Short circuits and arc faults are very dangerous and potentially fatal to personnel. Exposure to an arc flash frequently results in a variety of serious injuries such as severe burns, damaged eyesight, ruptured eardrums, collapsed lungs, and in some cases, exposure can be fatal. Electricians have been injured even when 10 or more feet from the arc location. Equipment can be destroyed, causing extensive downtime and requiring expensive replacement and repair. Product of arc fault current and voltage concentrated in one place can be enormous, in some cases resulting in tremendous energy released in several forms.
Arc fault generates large amounts of heat that can badly burn human skin and ignite clothing more than 10 feet away. Temperatures at the arc can reach as high as 20000 degree Celsius or approximate four times the temperature of the Sun's surface. Even curable burns can result in tissue injury that can take months to heal. The high arc temperature vaporizes the conductors in an explosive change in state from solid to vapor.
Tools, meters, nuts, bolts in the path of an arc blast may well become projectiles. The arc blast often causes equipment to explode ejecting parts, insulating materials, and supporting structures with life threatening force. The explosive expansion of the surrounding air can create pressure waves able to blow personnel off their feet. Total force on a person standing in front of an open enclosure can well exceed 1,000 lbs. Such forces crush a person's chest breaking bones, puncturing lungs and other organs. Force like this can even propel workers into walls, windows and other equipment exposing to shock hazard due to touching energized conductors and causing additional trauma. Workers can also be injured by falling from ladders or other unstable and non-secure positions. Even if the blast is not powerful enough to propel the worker, arc fault testings indicate that severe head tossing often occurs. These cause whiplash type injuries with the possibility of brain damage.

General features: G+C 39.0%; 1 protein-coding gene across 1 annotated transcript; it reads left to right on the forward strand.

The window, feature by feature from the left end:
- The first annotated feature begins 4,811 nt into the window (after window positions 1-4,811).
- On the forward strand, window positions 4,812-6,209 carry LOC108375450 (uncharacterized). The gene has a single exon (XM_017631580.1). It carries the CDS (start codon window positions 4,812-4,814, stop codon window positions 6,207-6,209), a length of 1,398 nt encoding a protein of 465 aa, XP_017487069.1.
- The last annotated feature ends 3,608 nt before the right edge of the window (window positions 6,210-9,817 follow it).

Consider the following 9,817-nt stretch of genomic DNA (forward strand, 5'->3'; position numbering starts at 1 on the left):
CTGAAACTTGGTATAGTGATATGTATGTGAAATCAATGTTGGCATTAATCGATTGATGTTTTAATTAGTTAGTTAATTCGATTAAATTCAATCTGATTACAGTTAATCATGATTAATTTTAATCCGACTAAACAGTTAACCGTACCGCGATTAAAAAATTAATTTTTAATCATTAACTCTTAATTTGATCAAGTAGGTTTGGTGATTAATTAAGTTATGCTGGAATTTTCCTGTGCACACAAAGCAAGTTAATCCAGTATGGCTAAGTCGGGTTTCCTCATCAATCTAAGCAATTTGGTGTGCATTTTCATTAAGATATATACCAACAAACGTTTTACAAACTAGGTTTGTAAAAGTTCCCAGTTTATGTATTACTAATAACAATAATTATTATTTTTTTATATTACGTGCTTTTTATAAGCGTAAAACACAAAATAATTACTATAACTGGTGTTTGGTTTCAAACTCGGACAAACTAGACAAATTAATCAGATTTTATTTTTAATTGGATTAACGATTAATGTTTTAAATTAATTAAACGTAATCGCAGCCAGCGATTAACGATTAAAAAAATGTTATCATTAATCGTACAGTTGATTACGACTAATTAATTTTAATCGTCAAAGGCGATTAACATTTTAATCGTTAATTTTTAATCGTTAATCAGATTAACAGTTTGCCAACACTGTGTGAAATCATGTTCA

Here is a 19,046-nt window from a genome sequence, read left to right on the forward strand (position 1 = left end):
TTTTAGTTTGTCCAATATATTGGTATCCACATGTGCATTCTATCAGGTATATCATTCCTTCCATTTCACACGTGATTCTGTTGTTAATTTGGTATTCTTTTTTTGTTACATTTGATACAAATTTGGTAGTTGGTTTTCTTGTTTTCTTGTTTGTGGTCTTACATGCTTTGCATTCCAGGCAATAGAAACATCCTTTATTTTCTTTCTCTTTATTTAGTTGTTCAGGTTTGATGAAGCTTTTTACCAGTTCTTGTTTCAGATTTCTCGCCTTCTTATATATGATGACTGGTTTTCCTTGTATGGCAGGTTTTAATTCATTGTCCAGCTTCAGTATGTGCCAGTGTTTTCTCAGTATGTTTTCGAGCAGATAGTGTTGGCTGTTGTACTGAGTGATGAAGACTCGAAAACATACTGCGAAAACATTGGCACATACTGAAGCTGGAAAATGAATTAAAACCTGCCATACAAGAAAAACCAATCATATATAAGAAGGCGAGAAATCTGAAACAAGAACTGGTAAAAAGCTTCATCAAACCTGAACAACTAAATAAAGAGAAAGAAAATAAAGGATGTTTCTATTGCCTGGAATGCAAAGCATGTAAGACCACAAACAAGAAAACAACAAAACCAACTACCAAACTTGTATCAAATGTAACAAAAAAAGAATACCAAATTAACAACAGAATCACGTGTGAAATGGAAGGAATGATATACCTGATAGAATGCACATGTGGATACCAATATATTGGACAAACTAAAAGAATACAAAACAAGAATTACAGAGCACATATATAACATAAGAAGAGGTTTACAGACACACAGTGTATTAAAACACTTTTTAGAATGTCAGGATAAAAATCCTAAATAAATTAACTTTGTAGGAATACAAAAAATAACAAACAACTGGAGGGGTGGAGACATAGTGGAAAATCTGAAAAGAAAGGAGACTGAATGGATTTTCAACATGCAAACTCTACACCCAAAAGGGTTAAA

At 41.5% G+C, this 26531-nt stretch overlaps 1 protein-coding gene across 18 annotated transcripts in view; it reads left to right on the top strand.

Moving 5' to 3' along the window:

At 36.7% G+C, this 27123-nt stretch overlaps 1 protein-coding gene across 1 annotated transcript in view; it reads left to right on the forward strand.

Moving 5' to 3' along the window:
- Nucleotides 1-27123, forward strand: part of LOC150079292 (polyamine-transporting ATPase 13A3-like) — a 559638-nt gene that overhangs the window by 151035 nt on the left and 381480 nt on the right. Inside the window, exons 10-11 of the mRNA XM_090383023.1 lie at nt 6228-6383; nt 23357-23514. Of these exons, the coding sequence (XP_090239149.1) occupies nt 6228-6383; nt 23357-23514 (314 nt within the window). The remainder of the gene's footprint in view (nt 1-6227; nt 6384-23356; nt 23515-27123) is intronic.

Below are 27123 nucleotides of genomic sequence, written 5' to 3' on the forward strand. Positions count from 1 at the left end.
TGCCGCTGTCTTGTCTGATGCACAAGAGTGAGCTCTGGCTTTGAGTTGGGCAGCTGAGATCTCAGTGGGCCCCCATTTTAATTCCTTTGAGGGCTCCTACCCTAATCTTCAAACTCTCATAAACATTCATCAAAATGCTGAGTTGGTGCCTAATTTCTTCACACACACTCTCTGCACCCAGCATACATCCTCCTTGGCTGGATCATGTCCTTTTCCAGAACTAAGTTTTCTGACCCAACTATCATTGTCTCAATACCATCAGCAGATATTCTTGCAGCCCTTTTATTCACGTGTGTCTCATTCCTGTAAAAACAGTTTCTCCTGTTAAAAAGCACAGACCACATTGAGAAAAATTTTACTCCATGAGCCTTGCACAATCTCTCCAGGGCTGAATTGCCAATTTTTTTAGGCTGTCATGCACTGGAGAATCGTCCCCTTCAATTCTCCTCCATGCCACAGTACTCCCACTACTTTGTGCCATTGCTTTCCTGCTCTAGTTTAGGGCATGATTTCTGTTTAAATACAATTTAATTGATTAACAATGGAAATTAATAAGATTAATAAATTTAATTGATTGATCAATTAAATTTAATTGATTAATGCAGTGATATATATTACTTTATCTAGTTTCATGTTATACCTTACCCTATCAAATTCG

Intense ultraviolet (UV) light created by arc flash can damage the retina in the eye, cause blurred vision, burning sensations, severe headaches. If proper eye protection is not worn, ejected materials and flying particles can come in contact with the eye and cause further damage. Hot vapors can injure lungs and impair breathing. Hearing can also be lost or damaged by the loud noises and extreme pressure changes created by arc blasts. Test data has shown arc blasts to exceed 140 dB equal to an airplane taking off. Sudden pressure changes exceeding 720 lbs/ft2 for 400 milliseconds can also rupture eardrums. Psychological effects such as depression, job apprehension, family tensions should also be considered.
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